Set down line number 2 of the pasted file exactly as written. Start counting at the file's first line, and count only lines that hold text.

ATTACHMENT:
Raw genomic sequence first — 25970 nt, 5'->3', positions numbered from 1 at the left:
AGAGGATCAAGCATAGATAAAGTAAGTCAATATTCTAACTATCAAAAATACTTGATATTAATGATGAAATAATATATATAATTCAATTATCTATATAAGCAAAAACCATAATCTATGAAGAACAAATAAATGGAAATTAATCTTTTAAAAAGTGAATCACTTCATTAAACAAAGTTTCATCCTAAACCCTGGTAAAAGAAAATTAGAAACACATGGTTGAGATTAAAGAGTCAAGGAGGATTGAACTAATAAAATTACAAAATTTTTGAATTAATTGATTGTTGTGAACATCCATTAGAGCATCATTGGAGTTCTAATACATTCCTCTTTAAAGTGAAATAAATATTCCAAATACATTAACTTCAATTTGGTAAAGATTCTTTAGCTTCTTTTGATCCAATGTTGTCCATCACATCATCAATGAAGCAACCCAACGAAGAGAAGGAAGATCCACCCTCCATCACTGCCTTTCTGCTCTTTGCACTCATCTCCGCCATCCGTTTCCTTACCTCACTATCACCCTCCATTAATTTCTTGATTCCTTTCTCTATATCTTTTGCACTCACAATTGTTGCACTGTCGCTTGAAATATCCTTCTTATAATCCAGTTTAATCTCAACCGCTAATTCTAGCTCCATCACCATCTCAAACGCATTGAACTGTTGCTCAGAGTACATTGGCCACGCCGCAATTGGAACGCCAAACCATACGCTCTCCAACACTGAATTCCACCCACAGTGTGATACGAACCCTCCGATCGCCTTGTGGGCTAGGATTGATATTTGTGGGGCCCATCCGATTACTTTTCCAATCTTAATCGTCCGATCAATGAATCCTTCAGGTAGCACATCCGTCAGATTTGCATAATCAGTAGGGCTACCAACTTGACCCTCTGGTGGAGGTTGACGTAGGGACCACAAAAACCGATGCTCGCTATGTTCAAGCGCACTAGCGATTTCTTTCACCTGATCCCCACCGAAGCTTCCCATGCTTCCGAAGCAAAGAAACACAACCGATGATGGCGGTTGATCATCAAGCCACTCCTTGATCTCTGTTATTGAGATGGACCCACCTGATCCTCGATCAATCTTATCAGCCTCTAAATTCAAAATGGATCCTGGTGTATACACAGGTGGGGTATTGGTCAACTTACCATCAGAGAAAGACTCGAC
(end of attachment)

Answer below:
AGAGGATCAAGCATAGATAAAGTAAGTCAATATTCTAACTATCAAAAATACTTGATATTAATGATGAAATAATATATATAATTCAATTATCTATATAAGCAAAAACCATAATCTATGAAGAACAAATAAATGGAAATTAATCTTTTAAAAAGTGAATCACTTCATTAAACAAAGTTTCATCCTAAACCCTGGTAAAAGAAAATTAGAAACACATGGTTGAGATTAAAGAGTCAAGGAGGATTGAACTAATAAAATTACAAAATTTTTGAATTAATTGATTGTTGTGAACATCCATTAGAGCATCATTGGAGTTCTAATACATTCCTCTTTAAAGTGAAATAAATATTCCAAATACATTAACTTCAATTTGGTAAAGATTCTTTAGCTTCTTTTGATCCAATGTTGTCCATCACATCATCAATGAAGCAACCCAACGAAGAGAAGGAAGATCCACCCTCCATCACTGCCTTTCTGCTCTTTGCACTCATCTCCGCCATCCGTTTCCTTACCTCACTATCACCCTCCATTAATTTCTTGATTCCTTTCTCTATATCTTTTGCACTCACAATTGTTGCACTGTCGCTTGAAATATCCTTCTTATAATCCAGTTTAATCTCAACCGCTAATTCTAGCTCCATCACCATCTCAAACGCATTGAACTGTTGCTCAGAGTACATTGGCCACGCCGCAATTGGAACGCCAAACCATACGCTCTCCAACACTGAATTCCACCCACAGTGTGATACGAACCCTCCGATCGCCTTGTGGGCTAGGATTGATATTTGTGGGGCCCATCCGATTACTTTTCCAATCTTAATCGTCCGATCAATGAATCCTTCAGGTAGCACATCCGTCAGATTTGCATAATCAGTAGGGCTACCAACTTGACCCTCTGGTGGAGGTTGACGTAGGGACCACAAAAACCGATGCTCGCTATGTTCAAGCGCACTAGCGATTTCTTTCACCTGATCCCCACCGAAGCTTCCCATGCTTCCGAAGCAAAGAAACACAACCGATGATGGCGGTTGATCATCAAGCCACTCCTTGATCTCTGTTATTGAGATGGACCCACCTGATCCTCGATCAATCTTATCAGCCTCTAAATTCAAAATGGATCCTGGTGTATACACAGGTGGGGTATTGGTCAACTTACCATCAGAGAAAGACTCGAC